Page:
Arguments of counsel are left largely to the control and discretion of the trial judge.  Davis, 349 N.C. at 44, 506 S.E.2d at 479 (1998).   Counsel is permitted “wide latitude in the argument of hotly contested cases.”  Id. Improper biblical remarks occur when the prosecutor argues that the law of this State is divinely inspired or that law officers are ordained by God. Id. at 47, 506 S.E.2d at 480 (citations omitted).

 In the present case, the prosecutor did not go so far as to claim the State's law or its officers were divinely inspired.   Although the closing arguments were colored with biblical references, those references did not rise to the gross impropriety necessary to require the trial court's ex mero motu intervention to prevent fundamental unfairness to defendant.


 Defendant next argues that he is entitled to a new trial due to an inconsistency between the jurisdictional basis alleged in the indictment and the jurisdictional basis charged to the jury.   As a result of defendant's failure to object, we proceed under “plain error” review.  State v. Bagley, 321 N.C. 201, 212-13, 362 S.E.2d 244, 250-51 (1987) (indicating that plain error must be “so fundamental as to amount to a miscarriage of justice or which probably resulted in the jury reaching a different verdict than it otherwise would have reached”).

 In the present case at issue, the indictment alleged that the offense was committed in Caswell County.   The trial judge instructed the jury that “[t]he State has the burden of proving beyond a reasonable doubt that the alleged homicide was committed in North Carolina.”   The defendant argues that this inconsistency amounts to plain error in the jury instructions.   We disagree.

Jurisdiction to hear a case is statewide.  State v. Carter, 96 N.C.App. 611, 613, 386 S.E.2d 620, 621 (1989) (citations omitted).   Determining the proper county in which to bring a criminal action is an issue of venue.  Id. Improper venue will not deprive the court of jurisdiction.  Id. The instructions were sufficient as given and did not result in “plain error.”


 In his final assignment of error, defendant argues that he received ineffective assistance of counsel at his trial.   A defendant's ineffective assistance of counsel claim may be brought on direct review “when the cold record reveals that no further investigation is required, i.e., claims that may be developed and argued without such ancillary procedures as the appointment of investigators or an evidentiary hearing.”  State v. Fair, 354 N.C. 131, 166, 557 S.E.2d 500, 524 (2001).   If an ineffective assistance of counsel claim is prematurely brought, this Court may dismiss the claim without prejudice, allowing the defendant to reassert the claim during a subsequent motion for appropriate relief proceeding.  State v. Campbell, 359 N.C. 644, 691, 617 S.E.2d 1, 30 (2005), cert. denied, 547 U.S. 1073, 126 S.Ct. 1773, 164 L.Ed.2d 523 (2006).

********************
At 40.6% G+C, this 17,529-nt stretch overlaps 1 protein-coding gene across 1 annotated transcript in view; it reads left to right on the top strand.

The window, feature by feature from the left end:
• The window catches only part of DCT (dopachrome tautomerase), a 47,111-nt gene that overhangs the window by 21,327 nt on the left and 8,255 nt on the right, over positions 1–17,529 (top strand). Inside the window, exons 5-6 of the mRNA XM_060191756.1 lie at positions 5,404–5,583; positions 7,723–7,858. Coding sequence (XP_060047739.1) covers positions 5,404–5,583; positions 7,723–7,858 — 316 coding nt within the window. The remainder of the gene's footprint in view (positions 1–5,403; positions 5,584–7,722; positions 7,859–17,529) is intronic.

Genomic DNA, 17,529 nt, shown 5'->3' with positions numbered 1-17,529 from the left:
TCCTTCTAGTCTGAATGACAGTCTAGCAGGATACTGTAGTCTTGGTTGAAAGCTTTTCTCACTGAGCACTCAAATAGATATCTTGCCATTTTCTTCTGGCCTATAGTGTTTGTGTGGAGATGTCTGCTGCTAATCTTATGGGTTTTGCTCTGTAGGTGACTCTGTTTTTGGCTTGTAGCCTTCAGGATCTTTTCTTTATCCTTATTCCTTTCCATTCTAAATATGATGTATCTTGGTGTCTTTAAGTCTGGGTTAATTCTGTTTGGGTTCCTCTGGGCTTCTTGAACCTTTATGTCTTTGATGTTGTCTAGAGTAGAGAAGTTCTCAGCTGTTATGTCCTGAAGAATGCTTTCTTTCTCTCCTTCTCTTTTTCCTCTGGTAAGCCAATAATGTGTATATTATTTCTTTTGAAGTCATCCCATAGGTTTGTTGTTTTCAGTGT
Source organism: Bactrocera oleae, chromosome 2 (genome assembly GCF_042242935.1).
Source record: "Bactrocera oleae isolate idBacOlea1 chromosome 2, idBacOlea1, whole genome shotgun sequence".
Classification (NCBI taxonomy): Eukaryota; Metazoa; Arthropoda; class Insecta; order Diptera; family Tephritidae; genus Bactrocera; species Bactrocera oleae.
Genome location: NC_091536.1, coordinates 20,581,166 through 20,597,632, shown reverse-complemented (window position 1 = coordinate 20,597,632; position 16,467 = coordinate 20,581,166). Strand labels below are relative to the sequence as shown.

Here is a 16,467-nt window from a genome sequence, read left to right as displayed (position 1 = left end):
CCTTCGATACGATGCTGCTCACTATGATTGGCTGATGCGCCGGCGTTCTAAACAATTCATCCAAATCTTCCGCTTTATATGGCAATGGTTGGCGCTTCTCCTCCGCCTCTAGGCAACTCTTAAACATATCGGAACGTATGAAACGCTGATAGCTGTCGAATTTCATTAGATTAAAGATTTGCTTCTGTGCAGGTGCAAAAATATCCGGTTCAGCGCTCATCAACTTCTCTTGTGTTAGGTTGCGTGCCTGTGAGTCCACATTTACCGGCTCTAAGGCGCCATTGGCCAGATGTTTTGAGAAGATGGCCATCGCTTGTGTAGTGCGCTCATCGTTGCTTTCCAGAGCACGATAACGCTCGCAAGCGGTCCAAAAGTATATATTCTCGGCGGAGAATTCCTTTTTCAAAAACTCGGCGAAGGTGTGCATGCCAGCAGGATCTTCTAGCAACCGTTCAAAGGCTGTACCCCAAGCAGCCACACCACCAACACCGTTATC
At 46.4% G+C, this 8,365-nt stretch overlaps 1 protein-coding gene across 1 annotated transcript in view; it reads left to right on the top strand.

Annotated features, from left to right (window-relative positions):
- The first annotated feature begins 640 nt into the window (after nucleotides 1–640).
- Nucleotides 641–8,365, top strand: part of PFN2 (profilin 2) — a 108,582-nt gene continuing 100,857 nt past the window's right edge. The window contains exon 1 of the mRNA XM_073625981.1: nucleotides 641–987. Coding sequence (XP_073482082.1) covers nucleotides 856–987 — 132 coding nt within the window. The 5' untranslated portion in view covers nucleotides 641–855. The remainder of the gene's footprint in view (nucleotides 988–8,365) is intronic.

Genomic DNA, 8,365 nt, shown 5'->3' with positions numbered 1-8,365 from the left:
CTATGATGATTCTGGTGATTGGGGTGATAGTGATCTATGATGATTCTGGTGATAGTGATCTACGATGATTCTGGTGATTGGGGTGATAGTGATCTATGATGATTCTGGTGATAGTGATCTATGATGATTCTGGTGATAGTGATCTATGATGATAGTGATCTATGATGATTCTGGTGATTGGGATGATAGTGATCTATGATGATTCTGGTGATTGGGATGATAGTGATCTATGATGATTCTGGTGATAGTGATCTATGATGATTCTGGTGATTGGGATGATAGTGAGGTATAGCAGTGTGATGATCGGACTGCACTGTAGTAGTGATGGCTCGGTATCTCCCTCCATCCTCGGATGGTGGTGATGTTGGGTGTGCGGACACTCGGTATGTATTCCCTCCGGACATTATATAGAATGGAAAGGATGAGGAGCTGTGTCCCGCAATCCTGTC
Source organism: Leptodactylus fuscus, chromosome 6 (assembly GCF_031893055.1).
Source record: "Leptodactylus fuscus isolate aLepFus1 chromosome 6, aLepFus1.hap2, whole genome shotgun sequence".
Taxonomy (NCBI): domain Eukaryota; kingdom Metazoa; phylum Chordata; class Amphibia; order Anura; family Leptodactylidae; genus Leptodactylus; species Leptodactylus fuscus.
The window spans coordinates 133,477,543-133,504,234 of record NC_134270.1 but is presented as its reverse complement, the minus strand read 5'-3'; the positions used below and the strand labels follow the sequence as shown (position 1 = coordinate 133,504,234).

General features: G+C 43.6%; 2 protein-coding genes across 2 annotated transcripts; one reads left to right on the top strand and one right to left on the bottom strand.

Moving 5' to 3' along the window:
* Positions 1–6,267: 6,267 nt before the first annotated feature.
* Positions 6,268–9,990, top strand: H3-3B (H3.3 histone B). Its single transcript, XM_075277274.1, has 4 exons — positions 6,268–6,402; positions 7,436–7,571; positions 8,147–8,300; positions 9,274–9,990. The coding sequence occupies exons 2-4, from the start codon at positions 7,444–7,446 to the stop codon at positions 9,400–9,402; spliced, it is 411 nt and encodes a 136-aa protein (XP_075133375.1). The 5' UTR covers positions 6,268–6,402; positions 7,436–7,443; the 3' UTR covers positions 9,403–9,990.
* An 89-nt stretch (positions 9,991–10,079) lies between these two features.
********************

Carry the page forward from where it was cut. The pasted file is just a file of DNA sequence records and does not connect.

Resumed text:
Defendant contends that counsel provided ineffective assistance through inactivity during jury selection, through stipulation to the identity of the victim's remains in exchange for the exclusion of evidence defense counsel later introduced and through reference to an inadmissible polygraph examination during opening statements.   In addition, defendant alleges ineffective assistance arising out of unrecorded bench conferences concerning evidentiary matters.   Each of the specific areas in which defendant claims his counsel's performance was deficient involved counsel's trial strategy.   In matters of trial strategy, counsel is given wide latitude and there is a presumption that counsel's performance is within the boundaries of reasonable professional assistance.   The record before us is insufficient for us to determine whether counsel's conduct was objectively deficient, and, if so, whether it deprived defendant of a fair trial.   See Strickland v. Washington, 466 U.S. 668, 104 S.Ct. 2052, 80 L.Ed.2d 674 (1984).   The merits of defendant's claim, if any, cannot be determined from the “cold record” and require further evidentiary development.   Therefore, we dismiss defendant's assignments of error relating to his ineffective assistance of counsel claim, without prejudice to his right to assert them in a motion for appropriate relief pursuant to N.C. Gen.Stat. § 15A-1411 et seq. (2005).

No error.

MARTIN, Chief Judge.

Judges ELMORE and LEVINSON concur.

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STATE v. PULLEY (2006)

Docket No: No. COA05-892.

Decided: November 07, 2006

Court: Court of Appeals of North Carolina.